, ‘some of you might refuse to obey my orders, and I should be under the necessity of shooting you.’
The march was continued under Sturgis
's command, and the column arrived at Rolla
on August 19, nine days after the battle.
Here the little Army of the West, after its short but eventful career, disappeared in the much larger army which Major-General Fremont
was then organizing.1
My knowledge of the operations conducted by General Fremont
is so slight that I must confine myself to some account of those minor affairs with which I was personally connected.
My duties as assistant adjutant-general ceased when Major Sturgis
resumed command on August 13.
I then took command of my regiment, the 1st Missouri, the colonel and lieutenant-colonel being absent, the latter on account of wounds received at Wilson's Creek
Soon after our arrival at Rolla
the regiment was ordered to St. Louis
, to be converted into an artillery regiment.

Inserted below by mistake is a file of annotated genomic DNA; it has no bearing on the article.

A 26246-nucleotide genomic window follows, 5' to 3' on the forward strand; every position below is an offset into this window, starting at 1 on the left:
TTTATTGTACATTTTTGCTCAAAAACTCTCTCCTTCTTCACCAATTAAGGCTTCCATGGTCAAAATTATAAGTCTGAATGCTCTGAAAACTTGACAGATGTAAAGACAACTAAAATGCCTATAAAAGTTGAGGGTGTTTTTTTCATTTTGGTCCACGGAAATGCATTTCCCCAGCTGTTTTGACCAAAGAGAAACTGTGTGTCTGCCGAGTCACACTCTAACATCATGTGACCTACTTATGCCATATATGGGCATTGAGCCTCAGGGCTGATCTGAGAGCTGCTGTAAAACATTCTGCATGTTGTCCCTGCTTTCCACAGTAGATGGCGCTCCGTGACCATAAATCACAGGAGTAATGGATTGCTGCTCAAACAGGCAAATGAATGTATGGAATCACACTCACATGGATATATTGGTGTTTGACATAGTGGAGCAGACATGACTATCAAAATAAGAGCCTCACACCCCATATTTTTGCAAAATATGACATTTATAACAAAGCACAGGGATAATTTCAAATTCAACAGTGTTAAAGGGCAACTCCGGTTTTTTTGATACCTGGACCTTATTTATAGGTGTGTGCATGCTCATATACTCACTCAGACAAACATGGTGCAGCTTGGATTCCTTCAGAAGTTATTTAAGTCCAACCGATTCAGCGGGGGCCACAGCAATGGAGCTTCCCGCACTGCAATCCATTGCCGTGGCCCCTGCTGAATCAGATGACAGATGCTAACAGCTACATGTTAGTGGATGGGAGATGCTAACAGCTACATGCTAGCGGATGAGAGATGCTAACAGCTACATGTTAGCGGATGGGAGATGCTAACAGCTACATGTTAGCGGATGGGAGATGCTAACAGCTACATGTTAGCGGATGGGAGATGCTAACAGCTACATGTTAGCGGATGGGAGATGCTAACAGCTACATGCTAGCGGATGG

I was employed in the reorganization and equipment of batteries until September 16, when General Fremont
ordered me to visit Cincinnati
, West Point
, and such other places in the East
as I might find necessary, to procure guns, harness, etc., to complete the equipment of the regiment.
While in St. Louis
after the battle of Wilson's Creek
, I learned much in confirmation of the opinion of the character and ability of General Fremont
which had very generally been held in the army.
Immediately after my arrival Colonel Frank P. Blair, Jr.
, said he wanted me to go with him to see Fremont
; so we went the next morning.
The headquarters palace was surrounded by a numerous guard, and all ingress by the main entrance appeared to be completely barred.
had some magic word or sign by which we